When we began making "Supe" it wasn't our intent to involve celebrities. It just sort of happened. Director, Dave Teubner and Producer, Vern Dietsche, Jr. had meet character actor, Alvy Moore while attending a conference on independent filmmaking (Alvy was also a producer, known most for the sci-fi classic, A Boy and His Dog).

From the beginning Alvy was both affable and informative. This gave us the guts to ask him to play Perry Blight, editor-in-chief of the Daily Comet. To our delight he not only agreed, but provided advice on different aspects of filmmaking. Buoyed by this, we started asking other celebrities we had met at various science fiction and fantasy conventions. This was back in the day when the conventions were smaller and more intimate. Then it was easier to meet a celebrity after a panel or some other event. For that matter, it wasn't all that uncommon to bump into one as he or she strolled the convention floor or hotel hallway.

When it was all said and done, we had an amazing group of seasoned professional rounding out our cast. Their performances helped to raise the quality of our production and bring awareness to the public when it was completed. All of them were wonderful to work with; tireless and uncomplaining, often working in the middle of the night. Oh, and they all worked gratis.

Dave Teubner


A man of many talents, Dave Tuebner served not only as director, but as production designer, Cinematographer and Editor, too.

As Production Designer he was responsible for set design and graphics. Two of his most unique designs were the "Space Can" space ship, which brought baby "Supe" to earth, and the sewer matte painting for the entrance to Rex Ruther's Lair. As editor, he spent over nine months cutting picture, dialogue and music with many of the cutting sessions lasting through the night. Over and above these duties, Dave also portrayed the spunky young news reporter, Jiminy Olson.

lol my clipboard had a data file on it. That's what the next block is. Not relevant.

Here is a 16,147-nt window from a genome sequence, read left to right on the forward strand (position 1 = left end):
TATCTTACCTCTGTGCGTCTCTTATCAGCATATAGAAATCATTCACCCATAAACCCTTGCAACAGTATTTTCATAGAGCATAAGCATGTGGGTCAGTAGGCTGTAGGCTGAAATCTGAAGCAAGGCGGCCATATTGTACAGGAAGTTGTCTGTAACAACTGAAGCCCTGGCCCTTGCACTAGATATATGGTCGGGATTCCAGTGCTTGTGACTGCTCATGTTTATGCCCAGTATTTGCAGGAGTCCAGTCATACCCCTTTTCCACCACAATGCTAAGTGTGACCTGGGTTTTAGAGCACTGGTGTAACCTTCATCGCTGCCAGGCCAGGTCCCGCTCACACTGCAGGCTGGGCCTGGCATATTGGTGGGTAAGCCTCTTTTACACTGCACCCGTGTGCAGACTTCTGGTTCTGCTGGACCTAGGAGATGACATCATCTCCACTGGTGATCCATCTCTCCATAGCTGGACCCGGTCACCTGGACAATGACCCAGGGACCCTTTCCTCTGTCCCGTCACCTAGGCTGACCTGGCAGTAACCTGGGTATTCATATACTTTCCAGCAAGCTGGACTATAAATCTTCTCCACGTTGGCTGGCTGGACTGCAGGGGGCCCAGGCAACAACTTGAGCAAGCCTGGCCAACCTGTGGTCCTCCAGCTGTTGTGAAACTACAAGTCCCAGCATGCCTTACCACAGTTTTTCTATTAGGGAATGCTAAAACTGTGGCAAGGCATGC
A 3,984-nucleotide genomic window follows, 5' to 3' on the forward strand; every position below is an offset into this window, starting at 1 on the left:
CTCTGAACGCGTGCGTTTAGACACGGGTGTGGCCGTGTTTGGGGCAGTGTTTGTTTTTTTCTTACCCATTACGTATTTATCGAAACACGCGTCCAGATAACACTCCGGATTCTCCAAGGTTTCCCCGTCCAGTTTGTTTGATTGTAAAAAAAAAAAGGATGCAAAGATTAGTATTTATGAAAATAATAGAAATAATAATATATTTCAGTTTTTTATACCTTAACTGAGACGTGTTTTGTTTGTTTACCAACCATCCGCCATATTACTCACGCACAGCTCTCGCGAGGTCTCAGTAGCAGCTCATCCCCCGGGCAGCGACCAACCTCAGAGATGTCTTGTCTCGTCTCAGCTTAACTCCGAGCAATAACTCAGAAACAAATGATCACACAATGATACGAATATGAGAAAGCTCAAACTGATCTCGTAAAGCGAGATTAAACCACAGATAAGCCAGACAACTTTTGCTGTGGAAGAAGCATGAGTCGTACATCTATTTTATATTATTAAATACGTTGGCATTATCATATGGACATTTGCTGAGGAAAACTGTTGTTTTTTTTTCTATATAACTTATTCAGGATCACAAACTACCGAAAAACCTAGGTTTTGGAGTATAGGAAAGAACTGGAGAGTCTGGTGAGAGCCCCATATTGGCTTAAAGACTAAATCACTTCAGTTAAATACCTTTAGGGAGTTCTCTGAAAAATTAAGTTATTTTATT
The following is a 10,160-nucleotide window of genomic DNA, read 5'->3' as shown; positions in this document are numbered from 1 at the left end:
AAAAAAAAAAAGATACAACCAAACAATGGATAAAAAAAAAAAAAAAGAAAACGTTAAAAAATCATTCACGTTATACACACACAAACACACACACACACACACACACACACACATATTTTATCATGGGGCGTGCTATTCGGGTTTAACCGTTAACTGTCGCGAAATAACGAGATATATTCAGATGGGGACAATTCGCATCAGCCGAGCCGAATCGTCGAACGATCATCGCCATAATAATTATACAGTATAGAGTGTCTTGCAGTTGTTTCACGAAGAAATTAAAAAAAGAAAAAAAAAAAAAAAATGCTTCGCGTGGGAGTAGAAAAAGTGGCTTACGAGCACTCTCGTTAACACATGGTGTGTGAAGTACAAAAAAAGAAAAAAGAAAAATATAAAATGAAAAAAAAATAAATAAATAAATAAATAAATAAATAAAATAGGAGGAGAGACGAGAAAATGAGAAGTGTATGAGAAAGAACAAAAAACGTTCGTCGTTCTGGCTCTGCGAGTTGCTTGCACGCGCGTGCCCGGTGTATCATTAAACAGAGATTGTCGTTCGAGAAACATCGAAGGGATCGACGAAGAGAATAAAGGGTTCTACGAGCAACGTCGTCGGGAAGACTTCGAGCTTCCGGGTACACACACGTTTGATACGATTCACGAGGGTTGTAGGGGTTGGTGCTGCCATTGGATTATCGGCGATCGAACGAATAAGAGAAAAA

Dave became interested in filmmaking during High School and made his first 16 mm film in 1974 for Avco Financial Services. While attending Orange Coast College, he was the Writer-Producer of There is a Place, a campus promotional film.

An avid architecture buff, his other interests include classical music, miniatures, and comic book collecting.

Currently, Dave is an Assistant Professor of Industrial Design at California State University, Long Beach, having earned a BS degree in Industrial Design from CSULB and an MA degree in Graphic Design from CSUF.

John Ginn


Every screenplay begins with an idea. For Superbman, the idea was borne in the fertile imagination of John Ginn. After writing the treament, John brought the idea to the group, which immediately accepted the idea. During the course of writing the script, John worked closely with the director, Dave Teubner and FX supervisor, Drex Reed to flesh-out the storyline, polish the jokes and determine what EFX were feesible to produce.

In addition to scripting, John provided the intial captial required for the project to begin and assisted in the capacity of 2nd Assistant Director. Also, in the film he can be seen as one of the Kraptonian elders.

Influenced and inspired by literary luminaries such as Robert Henlien, Mark Twain and Harlan Ellison, John pursued his education at Orange Coast College in the Film and English Departments. There he eventually meet and teamed-up with Dave, Drex and Vern.

For nearly a dozens years John covered the arts and entertainment in Oregon for the Corvallis Gazette-Times and Albany Democrat-Herald. Now a freelance writer, his most recent interview was with legenday filmmaker, Ray Harryhausen.

Mike Twitty

Production Assitant